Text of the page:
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Hoffmann, R. A wiki for the life sciences where authorship matters. Nature Genetics (2008)
 
 
 

Pleiotrophin induces formation of functional neovasculature in vivo.

Pleiotrophin ( PTN) is a heparin- binding growth/differentiation inducing cytokine that shares 50% amino acid sequence identity and striking domain homology with Midkine (MK), the only other member of the Ptn/Mk developmental gene family. The Ptn gene is expressed in sites of early vascular development in embryos and in healing wounds and its constitutive expression in many human tumors is associated with an angiogenic phenotype, suggesting that PTN has an important role in angiogenesis during development and in wound repair and advanced malignancies. To directly test whether PTN is angiogenic in vivo, we injected a plasmid to express PTN into ischemic myocardium in rats. Pleiotrophin stimulated statistically significant increases in both normal appearing new capillaries and arterioles each of which had readily detectable levels of the arteriole marker, smooth muscle cell alpha-actin. Furthermore, the newly formed blood vessels were shown to interconnect with the existent coronary vascular system. The results of these studies demonstrate directly that PTN is an effective angiogenic agent in vivo able to initiate new vessel formation that is both normal in appearance and function. The data suggest that PTN signals the more "complete" new blood vessel formation through its ability to stimulate different functions in different cell types not limited to the endothelial cell.[1]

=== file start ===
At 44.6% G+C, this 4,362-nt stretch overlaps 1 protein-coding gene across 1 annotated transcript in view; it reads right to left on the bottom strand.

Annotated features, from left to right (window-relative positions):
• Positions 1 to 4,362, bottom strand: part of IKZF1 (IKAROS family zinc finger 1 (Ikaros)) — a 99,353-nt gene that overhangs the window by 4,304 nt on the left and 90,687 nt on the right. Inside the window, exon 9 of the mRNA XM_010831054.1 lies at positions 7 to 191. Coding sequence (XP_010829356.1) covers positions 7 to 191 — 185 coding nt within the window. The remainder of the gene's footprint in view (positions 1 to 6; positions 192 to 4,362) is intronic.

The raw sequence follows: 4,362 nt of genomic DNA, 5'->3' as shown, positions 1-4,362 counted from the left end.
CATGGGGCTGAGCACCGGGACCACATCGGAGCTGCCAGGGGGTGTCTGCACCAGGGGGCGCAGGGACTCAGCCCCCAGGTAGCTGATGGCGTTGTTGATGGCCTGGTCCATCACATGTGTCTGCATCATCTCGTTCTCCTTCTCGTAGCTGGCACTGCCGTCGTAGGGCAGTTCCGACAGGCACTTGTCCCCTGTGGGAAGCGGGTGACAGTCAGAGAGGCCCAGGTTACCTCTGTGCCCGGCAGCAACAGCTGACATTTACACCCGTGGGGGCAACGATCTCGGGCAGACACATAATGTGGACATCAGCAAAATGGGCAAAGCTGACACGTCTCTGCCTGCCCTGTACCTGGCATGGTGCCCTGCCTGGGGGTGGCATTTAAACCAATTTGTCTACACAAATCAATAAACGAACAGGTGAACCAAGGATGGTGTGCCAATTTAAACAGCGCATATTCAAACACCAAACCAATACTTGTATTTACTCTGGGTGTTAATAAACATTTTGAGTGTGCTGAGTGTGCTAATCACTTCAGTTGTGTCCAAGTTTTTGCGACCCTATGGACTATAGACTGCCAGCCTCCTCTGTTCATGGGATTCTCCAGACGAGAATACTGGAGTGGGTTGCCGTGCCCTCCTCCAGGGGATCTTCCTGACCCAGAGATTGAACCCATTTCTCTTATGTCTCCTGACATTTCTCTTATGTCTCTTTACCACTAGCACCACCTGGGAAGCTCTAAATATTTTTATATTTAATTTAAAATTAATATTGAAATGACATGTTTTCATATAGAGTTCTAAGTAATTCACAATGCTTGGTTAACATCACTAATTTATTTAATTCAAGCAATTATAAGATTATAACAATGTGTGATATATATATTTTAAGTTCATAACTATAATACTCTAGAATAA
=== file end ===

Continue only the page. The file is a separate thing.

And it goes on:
References

  1. Pleiotrophin induces formation of functional neovasculature in vivo. Christman, K.L., Fang, Q., Kim, A.J., Sievers, R.E., Fok, H.H., Candia, A.F., Colley, K.J., Herradon, G., Ezquerra, L., Deuel, T.F., Lee, R.J. Biochem. Biophys. Res. Commun. (2005) [Pubmed]
 
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